While a freeze plug heater does a more effecient job of heating the block itself, the convective spread of heat into the manifold if minimal to the point of insignificance. Cold manifold, cold air and cold fuel leads to poor starting and slow warmup. But... When a tank heater is plumbed the way I describe, the mainfold is warm, the carb is warm and the fuel in the carb is warm. Big difference.

    I do both (freeze plug and tank) heaters on my rigs.


    A couple of winters ago I forgot to plug one of my rigs in overnight. It was a little finicky and unlike others it refused to start at -25F the next morning. Instead of cranking 'til the battery was dead, I plugged it in and gave it about 20 minutes. When I came back out, the intake was actually warm to the touch. The rig fired up immediately without even needing any choke. As quickly as if it was a warm summer day.


    Anyway, the short story was the first couple of lines of my reply. ;)

    Even in less extreme temps the manifold heat exchanger is a big plus and you will notice the difference. I have actually seen carb icing occur in a rig with a header and no heat excahnger.
    In extreme temps a header equipped rig may never run properly no matter how warm the rest of the engie gets if it does not have a heat exchanger installed.. :(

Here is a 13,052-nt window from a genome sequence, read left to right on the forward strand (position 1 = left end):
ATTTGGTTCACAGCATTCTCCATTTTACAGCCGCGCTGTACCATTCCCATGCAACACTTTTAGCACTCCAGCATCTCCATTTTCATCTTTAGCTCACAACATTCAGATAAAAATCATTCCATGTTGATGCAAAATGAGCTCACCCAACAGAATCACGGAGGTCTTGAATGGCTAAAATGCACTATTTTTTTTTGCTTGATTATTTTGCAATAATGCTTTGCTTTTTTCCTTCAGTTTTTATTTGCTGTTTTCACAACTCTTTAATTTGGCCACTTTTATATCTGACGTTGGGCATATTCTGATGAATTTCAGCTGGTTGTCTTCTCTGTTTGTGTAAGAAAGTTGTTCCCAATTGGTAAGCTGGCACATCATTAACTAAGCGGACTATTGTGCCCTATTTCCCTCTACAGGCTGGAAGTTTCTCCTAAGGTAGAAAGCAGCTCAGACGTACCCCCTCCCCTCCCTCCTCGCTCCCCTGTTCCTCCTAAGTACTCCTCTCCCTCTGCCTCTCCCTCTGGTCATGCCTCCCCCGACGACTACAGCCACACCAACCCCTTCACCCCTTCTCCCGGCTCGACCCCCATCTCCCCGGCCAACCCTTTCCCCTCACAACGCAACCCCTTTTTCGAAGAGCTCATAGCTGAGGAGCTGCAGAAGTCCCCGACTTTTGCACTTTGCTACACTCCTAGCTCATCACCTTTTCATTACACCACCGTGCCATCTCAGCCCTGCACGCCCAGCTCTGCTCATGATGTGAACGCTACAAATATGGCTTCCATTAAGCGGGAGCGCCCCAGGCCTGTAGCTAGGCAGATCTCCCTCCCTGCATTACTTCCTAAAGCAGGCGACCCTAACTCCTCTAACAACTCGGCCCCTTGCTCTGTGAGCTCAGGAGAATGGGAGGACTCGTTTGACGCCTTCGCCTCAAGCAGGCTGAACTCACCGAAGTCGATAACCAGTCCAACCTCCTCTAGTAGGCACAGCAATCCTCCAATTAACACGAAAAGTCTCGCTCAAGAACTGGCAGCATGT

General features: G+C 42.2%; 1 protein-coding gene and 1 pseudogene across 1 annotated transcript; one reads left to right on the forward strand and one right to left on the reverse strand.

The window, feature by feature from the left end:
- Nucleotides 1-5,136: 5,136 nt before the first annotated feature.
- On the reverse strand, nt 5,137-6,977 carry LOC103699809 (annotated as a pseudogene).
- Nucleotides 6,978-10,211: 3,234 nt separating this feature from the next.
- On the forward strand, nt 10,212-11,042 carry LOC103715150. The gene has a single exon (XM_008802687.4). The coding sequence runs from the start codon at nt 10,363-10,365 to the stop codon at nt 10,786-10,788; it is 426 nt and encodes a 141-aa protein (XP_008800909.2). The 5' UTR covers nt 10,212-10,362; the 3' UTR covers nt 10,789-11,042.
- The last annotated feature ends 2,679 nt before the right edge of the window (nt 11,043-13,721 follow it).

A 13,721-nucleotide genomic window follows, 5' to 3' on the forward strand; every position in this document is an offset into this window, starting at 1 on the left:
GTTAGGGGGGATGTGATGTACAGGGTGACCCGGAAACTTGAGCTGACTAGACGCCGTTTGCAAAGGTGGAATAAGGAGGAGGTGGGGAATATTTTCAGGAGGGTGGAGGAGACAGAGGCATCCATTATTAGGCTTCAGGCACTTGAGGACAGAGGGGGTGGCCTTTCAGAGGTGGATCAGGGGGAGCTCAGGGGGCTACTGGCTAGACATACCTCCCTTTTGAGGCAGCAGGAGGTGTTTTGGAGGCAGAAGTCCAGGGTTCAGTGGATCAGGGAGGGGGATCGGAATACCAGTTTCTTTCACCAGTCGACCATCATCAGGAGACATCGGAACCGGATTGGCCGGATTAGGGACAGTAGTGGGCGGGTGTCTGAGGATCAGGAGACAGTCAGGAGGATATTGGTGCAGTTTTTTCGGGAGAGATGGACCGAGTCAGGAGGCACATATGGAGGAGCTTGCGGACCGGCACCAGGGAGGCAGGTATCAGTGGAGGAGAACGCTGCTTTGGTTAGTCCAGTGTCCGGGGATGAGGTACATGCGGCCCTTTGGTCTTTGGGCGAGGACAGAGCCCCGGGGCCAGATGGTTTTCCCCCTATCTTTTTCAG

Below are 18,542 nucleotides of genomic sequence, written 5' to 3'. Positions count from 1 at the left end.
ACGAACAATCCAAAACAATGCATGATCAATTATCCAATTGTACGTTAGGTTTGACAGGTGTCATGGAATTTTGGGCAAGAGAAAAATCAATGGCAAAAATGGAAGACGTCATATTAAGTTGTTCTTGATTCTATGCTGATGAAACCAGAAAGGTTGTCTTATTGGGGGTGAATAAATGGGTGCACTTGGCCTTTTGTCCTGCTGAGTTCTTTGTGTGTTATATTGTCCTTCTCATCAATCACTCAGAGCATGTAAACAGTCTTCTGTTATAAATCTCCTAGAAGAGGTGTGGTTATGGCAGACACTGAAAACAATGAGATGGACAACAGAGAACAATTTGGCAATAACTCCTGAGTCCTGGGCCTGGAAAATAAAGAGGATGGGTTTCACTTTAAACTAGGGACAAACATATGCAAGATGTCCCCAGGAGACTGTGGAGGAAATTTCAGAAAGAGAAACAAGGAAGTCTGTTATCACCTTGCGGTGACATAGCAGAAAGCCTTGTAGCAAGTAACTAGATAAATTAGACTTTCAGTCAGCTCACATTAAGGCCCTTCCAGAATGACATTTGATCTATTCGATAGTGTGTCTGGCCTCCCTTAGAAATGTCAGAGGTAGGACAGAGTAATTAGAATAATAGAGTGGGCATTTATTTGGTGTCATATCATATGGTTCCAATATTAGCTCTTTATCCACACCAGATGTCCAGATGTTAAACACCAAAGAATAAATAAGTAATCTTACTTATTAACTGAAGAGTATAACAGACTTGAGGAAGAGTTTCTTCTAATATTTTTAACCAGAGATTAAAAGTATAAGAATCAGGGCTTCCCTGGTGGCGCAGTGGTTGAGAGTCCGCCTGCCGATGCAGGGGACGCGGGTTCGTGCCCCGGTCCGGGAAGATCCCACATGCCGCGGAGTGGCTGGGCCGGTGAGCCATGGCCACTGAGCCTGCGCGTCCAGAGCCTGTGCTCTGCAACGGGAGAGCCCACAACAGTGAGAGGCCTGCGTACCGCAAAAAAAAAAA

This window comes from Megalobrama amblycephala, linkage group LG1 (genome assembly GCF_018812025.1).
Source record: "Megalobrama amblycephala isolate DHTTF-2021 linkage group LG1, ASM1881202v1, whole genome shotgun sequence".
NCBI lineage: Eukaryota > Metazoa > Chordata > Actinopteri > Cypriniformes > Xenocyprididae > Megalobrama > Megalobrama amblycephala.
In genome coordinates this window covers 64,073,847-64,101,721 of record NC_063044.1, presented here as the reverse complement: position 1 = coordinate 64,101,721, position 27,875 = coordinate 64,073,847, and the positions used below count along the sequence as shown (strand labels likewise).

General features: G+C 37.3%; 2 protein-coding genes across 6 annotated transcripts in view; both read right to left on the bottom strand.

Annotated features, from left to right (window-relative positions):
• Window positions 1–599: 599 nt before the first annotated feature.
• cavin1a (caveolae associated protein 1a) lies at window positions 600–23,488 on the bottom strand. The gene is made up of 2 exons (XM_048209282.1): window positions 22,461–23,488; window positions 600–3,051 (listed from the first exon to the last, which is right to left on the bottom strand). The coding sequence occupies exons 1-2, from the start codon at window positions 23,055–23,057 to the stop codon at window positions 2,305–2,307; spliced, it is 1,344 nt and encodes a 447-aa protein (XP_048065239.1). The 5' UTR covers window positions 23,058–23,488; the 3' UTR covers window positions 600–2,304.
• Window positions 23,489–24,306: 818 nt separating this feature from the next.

Mark...
     
  17. Tinker

    Tinker

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    Mark -
    Sounds like you saved your customer's fanny by fixing the header he brought to you. What I meant to imply was that shops need to apply pressure on vendors that supply incorrect parts.

    It's a whole different animal when a customer brings you a part to install. Kinda like taking a DiGiorno to Pizza Hut & asking them to cook it for you.

    I believe in letting the shop supply the parts unless you have a clear understanding beforehand that you want something specific that they can't or don't want to supply. Costs the customer more IMHO, but the shop gets the markup & will deal with any problems with the supplier. Plus, it's about the only way to get the expertise of the shop on what's good & works.
     
  18. sportbiker929

    sportbiker929

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    -25, Man I wouldn't leave bed if it was that cold!
     
  19. Godwin

    Godwin Resident Herpetologist SILVER Star

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    I've been rethinking the use of headers from the reliability perspective. I have a set of Downey headers that have been in use for about 10 years and 150k miles. These headers are cracked at joints and need replacing. Maybe this is a typical life span for a header, I don't know.

    A more dramatic example of header failure was in this thread https://forum.ih8mud.com/showthread.php?t=66419&highlight=header+leak. The header was on the 60 when I bought it and I don't know the history of it, and I've since gone back to a stock manifold.

    I've reached the point with mods that I'd rather not gain a few hp and retain reliability, at least as far as headers are concerned.